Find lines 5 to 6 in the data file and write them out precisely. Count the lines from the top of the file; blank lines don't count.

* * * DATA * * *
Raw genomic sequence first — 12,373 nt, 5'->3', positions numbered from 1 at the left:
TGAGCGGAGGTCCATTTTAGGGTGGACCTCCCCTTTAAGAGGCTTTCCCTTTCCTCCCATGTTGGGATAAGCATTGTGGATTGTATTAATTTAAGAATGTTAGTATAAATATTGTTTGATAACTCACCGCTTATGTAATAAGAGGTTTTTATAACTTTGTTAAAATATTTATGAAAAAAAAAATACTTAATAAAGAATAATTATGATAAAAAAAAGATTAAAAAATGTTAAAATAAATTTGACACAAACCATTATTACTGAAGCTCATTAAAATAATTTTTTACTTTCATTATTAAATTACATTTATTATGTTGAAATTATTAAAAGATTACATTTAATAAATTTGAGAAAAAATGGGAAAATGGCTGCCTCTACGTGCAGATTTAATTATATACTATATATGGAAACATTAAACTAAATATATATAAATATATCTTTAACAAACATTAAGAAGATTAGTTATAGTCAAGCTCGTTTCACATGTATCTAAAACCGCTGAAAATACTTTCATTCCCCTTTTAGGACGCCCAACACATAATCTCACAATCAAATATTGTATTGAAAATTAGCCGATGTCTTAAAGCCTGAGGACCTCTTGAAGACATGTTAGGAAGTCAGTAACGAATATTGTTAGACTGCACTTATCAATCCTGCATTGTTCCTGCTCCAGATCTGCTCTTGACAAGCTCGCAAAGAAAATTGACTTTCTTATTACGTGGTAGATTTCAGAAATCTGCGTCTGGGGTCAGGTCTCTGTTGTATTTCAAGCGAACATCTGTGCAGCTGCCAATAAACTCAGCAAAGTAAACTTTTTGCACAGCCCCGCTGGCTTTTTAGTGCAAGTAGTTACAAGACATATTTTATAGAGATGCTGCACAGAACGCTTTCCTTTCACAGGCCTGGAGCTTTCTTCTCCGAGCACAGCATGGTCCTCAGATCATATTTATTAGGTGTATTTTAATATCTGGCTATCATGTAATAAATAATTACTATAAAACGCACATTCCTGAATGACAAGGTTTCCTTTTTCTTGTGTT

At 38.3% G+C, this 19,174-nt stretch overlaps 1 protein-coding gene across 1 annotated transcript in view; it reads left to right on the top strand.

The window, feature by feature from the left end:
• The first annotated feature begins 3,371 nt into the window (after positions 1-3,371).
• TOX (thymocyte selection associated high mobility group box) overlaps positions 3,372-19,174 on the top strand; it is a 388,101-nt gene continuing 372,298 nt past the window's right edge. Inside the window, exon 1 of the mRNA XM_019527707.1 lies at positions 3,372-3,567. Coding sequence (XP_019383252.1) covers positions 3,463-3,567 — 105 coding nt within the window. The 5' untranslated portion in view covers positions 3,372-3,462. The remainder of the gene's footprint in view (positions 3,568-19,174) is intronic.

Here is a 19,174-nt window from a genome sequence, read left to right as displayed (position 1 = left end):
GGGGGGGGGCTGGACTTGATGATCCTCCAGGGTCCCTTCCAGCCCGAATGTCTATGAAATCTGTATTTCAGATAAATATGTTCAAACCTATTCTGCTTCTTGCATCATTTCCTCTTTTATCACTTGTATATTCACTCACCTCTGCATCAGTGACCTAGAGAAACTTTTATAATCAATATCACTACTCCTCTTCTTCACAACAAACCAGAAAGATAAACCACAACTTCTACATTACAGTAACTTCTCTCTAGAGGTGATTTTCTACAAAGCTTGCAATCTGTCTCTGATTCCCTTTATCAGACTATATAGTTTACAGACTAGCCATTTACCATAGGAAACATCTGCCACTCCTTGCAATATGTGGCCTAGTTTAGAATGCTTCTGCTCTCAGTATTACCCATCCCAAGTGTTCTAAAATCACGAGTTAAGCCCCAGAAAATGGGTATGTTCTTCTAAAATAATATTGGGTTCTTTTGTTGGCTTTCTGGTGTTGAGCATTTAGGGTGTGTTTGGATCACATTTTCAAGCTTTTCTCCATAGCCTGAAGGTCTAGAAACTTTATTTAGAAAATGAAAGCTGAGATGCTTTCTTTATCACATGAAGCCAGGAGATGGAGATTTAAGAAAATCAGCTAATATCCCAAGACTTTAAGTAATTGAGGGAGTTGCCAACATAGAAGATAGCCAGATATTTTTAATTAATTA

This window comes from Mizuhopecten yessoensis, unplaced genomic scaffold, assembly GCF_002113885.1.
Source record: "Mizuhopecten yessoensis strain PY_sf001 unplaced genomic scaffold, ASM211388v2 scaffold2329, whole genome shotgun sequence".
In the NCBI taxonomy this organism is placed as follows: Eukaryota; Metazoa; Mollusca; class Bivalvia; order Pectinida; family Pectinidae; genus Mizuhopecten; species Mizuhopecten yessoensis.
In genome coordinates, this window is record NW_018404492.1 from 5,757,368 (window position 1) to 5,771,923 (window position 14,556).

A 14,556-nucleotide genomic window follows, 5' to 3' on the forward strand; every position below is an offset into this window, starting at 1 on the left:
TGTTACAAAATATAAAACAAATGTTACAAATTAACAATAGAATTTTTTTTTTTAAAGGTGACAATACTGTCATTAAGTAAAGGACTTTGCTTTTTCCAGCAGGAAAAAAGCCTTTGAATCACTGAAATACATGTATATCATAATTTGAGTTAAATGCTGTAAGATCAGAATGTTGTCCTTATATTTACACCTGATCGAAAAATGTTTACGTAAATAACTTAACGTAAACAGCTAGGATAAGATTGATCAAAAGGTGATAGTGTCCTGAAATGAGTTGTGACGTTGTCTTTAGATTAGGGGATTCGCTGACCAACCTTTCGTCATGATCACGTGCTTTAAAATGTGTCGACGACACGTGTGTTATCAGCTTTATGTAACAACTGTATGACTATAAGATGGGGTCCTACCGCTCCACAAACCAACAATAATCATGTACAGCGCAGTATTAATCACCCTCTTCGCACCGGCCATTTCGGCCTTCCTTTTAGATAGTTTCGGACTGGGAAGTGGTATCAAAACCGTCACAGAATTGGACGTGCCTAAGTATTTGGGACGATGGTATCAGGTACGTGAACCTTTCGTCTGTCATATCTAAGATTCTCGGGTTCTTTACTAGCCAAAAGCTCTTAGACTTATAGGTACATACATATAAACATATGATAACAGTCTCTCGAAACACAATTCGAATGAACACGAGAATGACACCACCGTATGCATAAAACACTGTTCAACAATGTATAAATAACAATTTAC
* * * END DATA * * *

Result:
• The first annotated feature begins 3,371 nt into the window (after positions 1-3,371).
• TOX (thymocyte selection associated high mobility group box) overlaps positions 3,372-19,174 on the top strand; it is a 388,101-nt gene continuing 372,298 nt past the window's right edge. Inside the window, exon 1 of the mRNA XM_019527707.1 lies at positions 3,372-3,567. Coding sequence (XP_019383252.1) covers positions 3,463-3,567 — 105 coding nt within the window. The 5' untranslated portion in view covers positions 3,372-3,462. The remainder of the gene's footprint in view (positions 3,568-19,174) is intronic.